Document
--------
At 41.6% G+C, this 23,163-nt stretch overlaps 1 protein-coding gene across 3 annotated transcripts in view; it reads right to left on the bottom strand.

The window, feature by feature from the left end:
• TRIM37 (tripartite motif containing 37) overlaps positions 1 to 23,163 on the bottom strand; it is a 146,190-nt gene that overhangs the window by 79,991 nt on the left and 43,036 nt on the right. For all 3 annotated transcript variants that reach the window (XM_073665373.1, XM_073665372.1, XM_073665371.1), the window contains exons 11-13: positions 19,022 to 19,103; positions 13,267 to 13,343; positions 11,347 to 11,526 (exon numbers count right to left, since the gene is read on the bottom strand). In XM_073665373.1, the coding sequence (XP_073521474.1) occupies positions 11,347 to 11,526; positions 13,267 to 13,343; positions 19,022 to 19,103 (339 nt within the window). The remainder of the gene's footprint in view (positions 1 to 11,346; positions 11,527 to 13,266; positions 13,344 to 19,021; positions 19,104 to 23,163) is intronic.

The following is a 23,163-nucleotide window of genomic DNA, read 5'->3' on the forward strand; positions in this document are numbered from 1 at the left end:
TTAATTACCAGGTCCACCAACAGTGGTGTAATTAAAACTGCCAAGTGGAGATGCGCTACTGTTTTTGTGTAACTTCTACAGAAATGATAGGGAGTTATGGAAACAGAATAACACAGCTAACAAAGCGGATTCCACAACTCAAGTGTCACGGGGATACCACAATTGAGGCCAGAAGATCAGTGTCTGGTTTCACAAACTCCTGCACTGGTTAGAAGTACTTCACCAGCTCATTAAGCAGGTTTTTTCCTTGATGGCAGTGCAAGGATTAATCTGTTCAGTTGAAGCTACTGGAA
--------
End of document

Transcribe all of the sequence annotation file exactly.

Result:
At 41.6% G+C, this 23,163-nt stretch overlaps 1 protein-coding gene across 3 annotated transcripts in view; it reads right to left on the bottom strand.

The window, feature by feature from the left end:
• TRIM37 (tripartite motif containing 37) overlaps positions 1 to 23,163 on the bottom strand; it is a 146,190-nt gene that overhangs the window by 79,991 nt on the left and 43,036 nt on the right. For all 3 annotated transcript variants that reach the window (XM_073665373.1, XM_073665372.1, XM_073665371.1), the window contains exons 11-13: positions 19,022 to 19,103; positions 13,267 to 13,343; positions 11,347 to 11,526 (exon numbers count right to left, since the gene is read on the bottom strand). In XM_073665373.1, the coding sequence (XP_073521474.1) occupies positions 11,347 to 11,526; positions 13,267 to 13,343; positions 19,022 to 19,103 (339 nt within the window). The remainder of the gene's footprint in view (positions 1 to 11,346; positions 11,527 to 13,266; positions 13,344 to 19,021; positions 19,104 to 23,163) is intronic.

The following is a 23,163-nucleotide window of genomic DNA, read 5'->3' on the forward strand; positions in this document are numbered from 1 at the left end:
TTAATTACCAGGTCCACCAACAGTGGTGTAATTAAAACTGCCAAGTGGAGATGCGCTACTGTTTTTGTGTAACTTCTACAGAAATGATAGGGAGTTATGGAAACAGAATAACACAGCTAACAAAGCGGATTCCACAACTCAAGTGTCACGGGGATACCACAATTGAGGCCAGAAGATCAGTGTCTGGTTTCACAAACTCCTGCACTGGTTAGAAGTACTTCACCAGCTCATTAAGCAGGTTTTTTCCTTGATGGCAGTGCAAGGATTAATCTGTTCAGTTGAAGCTACTGGAA